Woman jailed under new Tennessee law criminalizing the use of narcotics while pregnant

By Matthew MacEgan
14 July 2014

The first victim of a new Tennessee law that criminalizes the use of narcotics by pregnant women was arrested last week and is being held in a county jail just days after giving birth. Mallory Loyola and her new baby both tested positive for amphetamine, which is not considered a narcotic, resulting in the mother’s arrest just two days after giving birth. Loyola’s bond has been set at $2,000, and she may be incarcerated for up to one year should she be convicted under the new legislation.

The new law, which went into effect on July 1, states that “a woman may be prosecuted for assault for the illegal use of a narcotic drug while pregnant, if her child is born addicted to or harmed by the narcotic drug.”

The initial bill was passed on April 29 after Tennessee Governor Bill Haslam refused to veto this piece of legislation. Haslam defended his decision by claiming that the bill was created “to give law enforcement and district attorneys a tool to address illicit drug use among pregnant women through treatment programs.” He suggested in April that the new law would encourage women to seek treatment, not throw them in jail, as in the case of Loyola.

According to a report published by the Guttmacher Institute on state policies concerning substance abuse during pregnancy, Tennessee is one of ten states that give priority access in drug treatment programs to pregnant women. Tennessee was not, however, included in a list of 18 states that have created a program that specifically targets pregnant women who suffer from drug addiction.

Opponents of the new legislation have argued that the new law will actually scare women away from seeking prenatal care and addiction treatment, rather than assist them with finding the treatment they and their families will need. They also explain that this legislation provides no assistance to low-income mothers who are unable to take time away from their families or from employment in order to obtain help. According to RH Reality Check, only two of the 177 addiction treatment facilities in Tennessee provide on-site prenatal care and the accommodation of older children who need to stay with their mothers.

Rebecca Terrell, chair of Healthy and Free Tennessee, wrote in a statement that “we are already receiving reports of women seeking out non-licensed health providers to avoid having a medical record and risking arrest. This is extremely dangerous.”

Dr. Nora Volkow, the director of the National Institute of Drug Abuse, has stated in interviews that drug addiction is a disease of the brain. When asked how those who are addicted to drugs should be treated in society, Volkow flatly stated that “we do not put people that have diseases in jail or prison. That is what we have decided… We should deal with drug addiction as a disease, like we deal with any of the other medical diseases. We should not be criminalizing it.”

She continued, “When we criminalize a drug addict, nobody wins. Certainly you are not going to improve the behavior of that person that is thrown into jail… If you’re throwing them in jail and not providing any treatment or treating them in jail and then throwing them out, they will relapse.”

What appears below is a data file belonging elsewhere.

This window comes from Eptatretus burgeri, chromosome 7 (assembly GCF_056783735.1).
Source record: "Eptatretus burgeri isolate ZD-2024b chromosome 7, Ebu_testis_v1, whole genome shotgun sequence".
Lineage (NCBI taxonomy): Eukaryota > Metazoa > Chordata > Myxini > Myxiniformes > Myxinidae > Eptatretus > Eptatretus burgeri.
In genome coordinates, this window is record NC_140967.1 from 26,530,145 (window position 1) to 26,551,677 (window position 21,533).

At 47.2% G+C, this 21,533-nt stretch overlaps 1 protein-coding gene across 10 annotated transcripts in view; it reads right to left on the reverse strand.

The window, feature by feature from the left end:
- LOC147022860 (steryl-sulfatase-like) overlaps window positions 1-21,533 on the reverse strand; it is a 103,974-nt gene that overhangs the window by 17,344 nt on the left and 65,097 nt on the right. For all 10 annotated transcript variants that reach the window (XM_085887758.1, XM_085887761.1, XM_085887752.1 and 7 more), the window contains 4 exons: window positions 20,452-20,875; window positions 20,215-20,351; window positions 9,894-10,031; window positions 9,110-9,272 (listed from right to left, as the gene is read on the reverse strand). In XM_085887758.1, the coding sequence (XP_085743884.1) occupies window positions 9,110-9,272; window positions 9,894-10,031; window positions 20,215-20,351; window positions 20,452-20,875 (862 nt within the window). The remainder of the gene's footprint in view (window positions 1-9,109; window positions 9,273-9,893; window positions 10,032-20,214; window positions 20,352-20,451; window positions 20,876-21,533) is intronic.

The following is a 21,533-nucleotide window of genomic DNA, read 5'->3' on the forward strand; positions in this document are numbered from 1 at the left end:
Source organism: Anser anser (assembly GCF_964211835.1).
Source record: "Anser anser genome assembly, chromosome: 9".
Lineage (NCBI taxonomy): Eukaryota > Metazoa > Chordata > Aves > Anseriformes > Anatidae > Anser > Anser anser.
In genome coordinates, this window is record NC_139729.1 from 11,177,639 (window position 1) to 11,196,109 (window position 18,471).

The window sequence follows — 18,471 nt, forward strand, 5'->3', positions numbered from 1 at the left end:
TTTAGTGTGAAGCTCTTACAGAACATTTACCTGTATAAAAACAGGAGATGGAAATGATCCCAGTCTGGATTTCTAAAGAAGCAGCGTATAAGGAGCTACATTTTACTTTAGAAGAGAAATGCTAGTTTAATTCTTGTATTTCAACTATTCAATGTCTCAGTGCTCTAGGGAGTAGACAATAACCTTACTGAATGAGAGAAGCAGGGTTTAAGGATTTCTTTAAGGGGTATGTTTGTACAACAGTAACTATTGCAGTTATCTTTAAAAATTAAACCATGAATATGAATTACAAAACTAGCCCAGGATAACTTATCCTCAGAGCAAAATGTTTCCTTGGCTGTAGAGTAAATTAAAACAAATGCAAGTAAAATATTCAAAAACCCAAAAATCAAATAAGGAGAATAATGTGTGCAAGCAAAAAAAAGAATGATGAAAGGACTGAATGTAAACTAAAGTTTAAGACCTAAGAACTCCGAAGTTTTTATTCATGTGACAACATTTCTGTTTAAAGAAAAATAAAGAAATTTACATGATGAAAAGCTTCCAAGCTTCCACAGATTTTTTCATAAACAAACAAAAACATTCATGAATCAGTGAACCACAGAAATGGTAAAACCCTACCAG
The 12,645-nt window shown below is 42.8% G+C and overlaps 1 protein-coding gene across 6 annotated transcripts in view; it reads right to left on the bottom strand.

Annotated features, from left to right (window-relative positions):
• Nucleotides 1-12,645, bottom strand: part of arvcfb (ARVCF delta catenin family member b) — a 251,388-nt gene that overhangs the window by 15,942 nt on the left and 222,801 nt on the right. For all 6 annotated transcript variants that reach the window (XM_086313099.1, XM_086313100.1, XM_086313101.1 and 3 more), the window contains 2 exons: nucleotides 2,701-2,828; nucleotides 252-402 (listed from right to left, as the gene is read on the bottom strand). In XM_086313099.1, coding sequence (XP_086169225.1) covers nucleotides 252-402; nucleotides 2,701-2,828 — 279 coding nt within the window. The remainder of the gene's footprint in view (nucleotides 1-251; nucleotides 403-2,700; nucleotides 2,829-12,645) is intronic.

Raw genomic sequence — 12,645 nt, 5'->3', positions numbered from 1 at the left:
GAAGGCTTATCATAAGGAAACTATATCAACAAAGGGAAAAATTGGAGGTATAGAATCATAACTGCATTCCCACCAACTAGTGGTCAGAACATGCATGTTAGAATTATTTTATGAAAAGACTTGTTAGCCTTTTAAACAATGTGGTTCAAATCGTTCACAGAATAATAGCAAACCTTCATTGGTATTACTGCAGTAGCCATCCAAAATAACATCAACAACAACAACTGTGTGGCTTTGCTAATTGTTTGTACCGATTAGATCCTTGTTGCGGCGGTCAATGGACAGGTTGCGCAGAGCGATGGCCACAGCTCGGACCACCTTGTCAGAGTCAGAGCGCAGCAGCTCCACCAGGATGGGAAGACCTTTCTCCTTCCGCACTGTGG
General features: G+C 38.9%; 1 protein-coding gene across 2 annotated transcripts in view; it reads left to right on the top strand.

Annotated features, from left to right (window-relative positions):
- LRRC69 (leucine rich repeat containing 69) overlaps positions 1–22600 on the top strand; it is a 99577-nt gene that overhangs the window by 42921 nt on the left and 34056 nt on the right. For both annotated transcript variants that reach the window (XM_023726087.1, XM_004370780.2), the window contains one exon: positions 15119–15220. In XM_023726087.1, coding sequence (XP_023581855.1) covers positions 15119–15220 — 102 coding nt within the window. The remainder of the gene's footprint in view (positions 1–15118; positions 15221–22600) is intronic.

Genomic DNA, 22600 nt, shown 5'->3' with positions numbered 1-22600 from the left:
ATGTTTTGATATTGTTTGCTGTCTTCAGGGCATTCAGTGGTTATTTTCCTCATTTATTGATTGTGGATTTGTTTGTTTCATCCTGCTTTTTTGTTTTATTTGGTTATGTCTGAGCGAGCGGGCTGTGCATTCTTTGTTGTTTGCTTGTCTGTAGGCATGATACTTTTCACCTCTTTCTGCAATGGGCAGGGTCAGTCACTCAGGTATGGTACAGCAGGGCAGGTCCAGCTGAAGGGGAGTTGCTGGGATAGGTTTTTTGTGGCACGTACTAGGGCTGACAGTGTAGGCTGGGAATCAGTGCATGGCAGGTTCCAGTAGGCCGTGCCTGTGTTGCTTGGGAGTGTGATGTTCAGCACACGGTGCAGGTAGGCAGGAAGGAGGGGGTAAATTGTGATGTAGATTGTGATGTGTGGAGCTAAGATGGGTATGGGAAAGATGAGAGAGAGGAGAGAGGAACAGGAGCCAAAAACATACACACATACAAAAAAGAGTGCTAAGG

According to ThinkProgress.org, states typically do not arrest people simply for using drugs, “although drug possession and drug sales can result in criminal charges… Addiction is considered to be a medical issue, and under the Constitution’s definition of cruel and unusual punishment, states aren’t allowed to criminalize those types of disorders.”

While Tennessee is the first state to criminalize drug addiction amongst pregnant women, other states have been prosecuting pregnant women under different kinds of laws for years. In April, the Alabama Supreme Court ruled that women can be prosecuted under the state’s chemical endangerment law if they use drugs while pregnant. According to the Guttmacher report, 18 states, including Tennessee and Alabama, consider substance abuse during pregnancy to be child abuse, and three of those states, Minnesota, South Dakota and Wisconsin, also consider this to be grounds for civil commitment.

Ultimately, according to opponents of these criminalizations, “personhood” measures being applied to fertilized eggs, embryos, and fetuses separately from pregnant women effectively removes legal protections from their mothers. Lynn Paltrow, the executive director of National Advocates for Pregnant Women, has explained that “this view of pregnant women essentially means that as soon as you’re carrying a fertilized egg, you’ve lost your medical privacy and your right to make medical decisions.”

In addition, the Drug Policy Alliance has pointed out that attacks on drug-addicted pregnant women unfairly target specific populations of women, particularly poor women and women of color. Senior Staff Attorney Tamar Todd has stated that “only a few are prosecuted and only for using certain drugs—not those drugs shown to pose greater possible risk to fetal health, such as alcohol, but those we have decided to criminalize largely because of the populations of people who use them.”

Opposition to these measures includes nearly every major medical organization, including the American Medical Association, the American Academy of Pediatrics, the American College of Obstetricians and Gynecologists, and the American Public Health Association.

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